Don't gut nuclear safety standards

The Nuclear Regulation Authority has disclosed an outline of new safety standards for nuclear power plants. They include obligatory measures to cope with a large-scale natural disaster and terrorist attacks.

Currently these measures are taken voluntarily by nuclear power plant operators. After listening to opinions from the public, the NRA will enforce the new standards from July. It is imperative that power companies strictly follow them.

It is deplorable that the power industry has already voiced complaints about the new standards. The industry objects to the large sums of money required over a long period of time to meet the standards. To prevent a catastrophe like the one at Tokyo Electric Power Co.’s Fukushima No. 1 plant, the NRA should reject any moves to weaken the new standards.

The Abe government, which appears in favor of reviving the traditional pro-nuclear power policy, should refrain from dropping the policy of ending the nation’s reliance on nuclear power in the 2030s as set by the Democratic Party of Japan government.

The characteristic of the new standards is that operators of nuclear power plants have to take measures to cope with such “severe accidents” as a strong earthquake, a tsunami, a terrorist attack and an airplane crash.

Operators will be required to multiply power sources to be used in cooling reactor cores, to set up a second control room to cool a reactor core by remote control in case the regular control room becomes inoperative as well as to establish an emergency command center with seismic isolation and radiation shielding functions, to install filters to remove radioactive substances when such substances have to be vented from a reactor containment vessel and to use fireproof electric cables.

The NRA will also assume a maximum height of a possible tsunami for each nuclear power plant and will require each plant to take necessary steps including installment of a seawall.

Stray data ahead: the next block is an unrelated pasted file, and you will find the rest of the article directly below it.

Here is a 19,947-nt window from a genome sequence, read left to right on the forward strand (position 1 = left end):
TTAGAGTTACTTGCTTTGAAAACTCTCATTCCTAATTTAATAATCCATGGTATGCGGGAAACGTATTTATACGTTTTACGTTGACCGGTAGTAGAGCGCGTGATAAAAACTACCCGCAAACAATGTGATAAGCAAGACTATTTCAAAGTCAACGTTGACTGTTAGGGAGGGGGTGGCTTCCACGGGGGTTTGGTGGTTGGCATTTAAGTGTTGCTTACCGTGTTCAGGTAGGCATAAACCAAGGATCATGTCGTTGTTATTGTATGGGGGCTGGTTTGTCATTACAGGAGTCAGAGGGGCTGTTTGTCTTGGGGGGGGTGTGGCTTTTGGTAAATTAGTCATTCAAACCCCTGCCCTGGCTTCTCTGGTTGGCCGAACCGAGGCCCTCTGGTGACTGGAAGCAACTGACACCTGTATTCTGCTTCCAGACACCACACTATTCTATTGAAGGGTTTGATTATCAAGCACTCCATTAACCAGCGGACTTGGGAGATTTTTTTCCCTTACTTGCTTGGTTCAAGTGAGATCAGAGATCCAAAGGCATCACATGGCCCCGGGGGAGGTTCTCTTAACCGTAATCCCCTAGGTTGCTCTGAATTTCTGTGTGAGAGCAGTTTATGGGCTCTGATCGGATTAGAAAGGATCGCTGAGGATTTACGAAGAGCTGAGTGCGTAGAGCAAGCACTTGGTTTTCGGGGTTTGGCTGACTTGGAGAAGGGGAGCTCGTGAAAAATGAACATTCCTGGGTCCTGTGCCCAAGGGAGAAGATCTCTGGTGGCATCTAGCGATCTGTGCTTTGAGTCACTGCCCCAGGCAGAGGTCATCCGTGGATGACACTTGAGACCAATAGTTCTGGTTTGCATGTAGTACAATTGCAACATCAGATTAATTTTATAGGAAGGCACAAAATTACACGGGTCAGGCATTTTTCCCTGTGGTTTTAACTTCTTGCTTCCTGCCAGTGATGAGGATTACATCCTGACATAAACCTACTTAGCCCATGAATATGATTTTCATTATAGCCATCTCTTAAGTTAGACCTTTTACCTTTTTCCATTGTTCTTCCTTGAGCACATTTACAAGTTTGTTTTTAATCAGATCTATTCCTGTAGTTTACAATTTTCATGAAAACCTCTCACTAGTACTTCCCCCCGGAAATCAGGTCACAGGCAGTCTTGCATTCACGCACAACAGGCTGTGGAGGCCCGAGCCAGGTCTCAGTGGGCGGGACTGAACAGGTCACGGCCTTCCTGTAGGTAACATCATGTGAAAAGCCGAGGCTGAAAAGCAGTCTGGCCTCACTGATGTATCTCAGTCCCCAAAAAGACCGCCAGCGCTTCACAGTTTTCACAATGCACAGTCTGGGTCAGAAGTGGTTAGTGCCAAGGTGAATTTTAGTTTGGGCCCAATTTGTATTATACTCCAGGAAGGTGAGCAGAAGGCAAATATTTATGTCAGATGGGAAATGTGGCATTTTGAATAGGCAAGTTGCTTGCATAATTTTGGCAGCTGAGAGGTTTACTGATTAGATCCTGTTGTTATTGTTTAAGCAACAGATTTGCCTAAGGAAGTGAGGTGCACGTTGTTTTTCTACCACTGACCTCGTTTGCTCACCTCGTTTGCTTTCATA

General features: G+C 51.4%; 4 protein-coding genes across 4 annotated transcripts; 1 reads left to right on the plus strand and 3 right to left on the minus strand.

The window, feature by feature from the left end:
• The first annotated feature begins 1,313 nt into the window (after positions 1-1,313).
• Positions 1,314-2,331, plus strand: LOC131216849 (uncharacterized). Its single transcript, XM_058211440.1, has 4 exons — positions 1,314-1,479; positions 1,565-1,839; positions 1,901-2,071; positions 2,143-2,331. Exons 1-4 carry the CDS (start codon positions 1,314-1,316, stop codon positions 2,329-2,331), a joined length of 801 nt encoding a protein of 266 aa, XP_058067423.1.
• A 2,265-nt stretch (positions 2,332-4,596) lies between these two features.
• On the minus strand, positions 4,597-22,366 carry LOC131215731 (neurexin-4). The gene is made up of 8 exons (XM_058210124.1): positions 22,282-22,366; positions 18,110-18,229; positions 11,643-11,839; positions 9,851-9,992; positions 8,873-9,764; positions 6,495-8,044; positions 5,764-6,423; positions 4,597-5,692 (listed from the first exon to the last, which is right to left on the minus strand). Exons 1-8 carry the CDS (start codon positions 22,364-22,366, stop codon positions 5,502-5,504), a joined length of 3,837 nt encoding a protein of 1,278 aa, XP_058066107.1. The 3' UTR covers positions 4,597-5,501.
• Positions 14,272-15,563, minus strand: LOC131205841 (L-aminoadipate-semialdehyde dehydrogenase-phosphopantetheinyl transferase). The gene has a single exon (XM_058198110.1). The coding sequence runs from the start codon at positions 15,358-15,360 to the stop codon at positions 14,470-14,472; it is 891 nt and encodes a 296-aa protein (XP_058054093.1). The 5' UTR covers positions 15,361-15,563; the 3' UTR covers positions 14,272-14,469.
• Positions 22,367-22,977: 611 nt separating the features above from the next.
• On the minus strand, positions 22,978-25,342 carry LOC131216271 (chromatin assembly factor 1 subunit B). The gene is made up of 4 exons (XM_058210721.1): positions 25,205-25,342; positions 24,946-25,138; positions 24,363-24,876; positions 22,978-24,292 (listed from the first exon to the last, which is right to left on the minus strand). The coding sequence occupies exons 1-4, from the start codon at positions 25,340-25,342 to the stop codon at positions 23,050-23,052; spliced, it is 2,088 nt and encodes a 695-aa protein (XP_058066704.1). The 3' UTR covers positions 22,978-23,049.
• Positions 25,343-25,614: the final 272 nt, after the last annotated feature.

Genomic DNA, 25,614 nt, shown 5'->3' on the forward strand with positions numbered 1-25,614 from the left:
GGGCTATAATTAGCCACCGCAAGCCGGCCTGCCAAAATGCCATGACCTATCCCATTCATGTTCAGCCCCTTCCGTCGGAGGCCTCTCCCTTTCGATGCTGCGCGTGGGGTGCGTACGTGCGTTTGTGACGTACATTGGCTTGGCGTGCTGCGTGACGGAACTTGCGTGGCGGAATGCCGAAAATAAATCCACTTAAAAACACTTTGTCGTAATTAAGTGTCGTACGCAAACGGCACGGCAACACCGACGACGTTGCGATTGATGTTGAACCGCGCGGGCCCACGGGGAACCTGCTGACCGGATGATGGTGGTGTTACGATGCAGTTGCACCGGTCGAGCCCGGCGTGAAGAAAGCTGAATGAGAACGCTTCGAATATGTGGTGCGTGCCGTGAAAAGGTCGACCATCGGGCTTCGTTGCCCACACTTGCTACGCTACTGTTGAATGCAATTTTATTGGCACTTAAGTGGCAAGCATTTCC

Currently operators of nuclear power plants are required to find out whether geological faults inside a plan site were active in the past 120,000 to 130,000 years. But the period for examination will be extended to the past 400,000 years if the operators cannot prove that no faults were active in the past 120,000 to 130,000 years.

Building reactor containment vessels and other important facilities above an active fault will be prohibited. NRA head Mr. Shunichi Tanaka should be praised for saying that the authority will not take into consideration the costs that power companies must bear in implementing the new safety standards.

Unfortunately, it seems that the NRA will likely allow a grace period for installing filters to remove radioactive substances at pressurized light water reactors on the grounds that hydrogen explosions are unlikely to occur in this type of reactor. There is also a possibility that the NRA will allow a grace period for the installation of a second control room and an emergency command center with seismic isolation and radiation filtering functions.

But can nuclear power plants that lack these facilities keep severe accidents under control and prevent them from spiraling into major disasters? The NRA should refrain from granting grace periods as they would only serve to gut the new safety standards.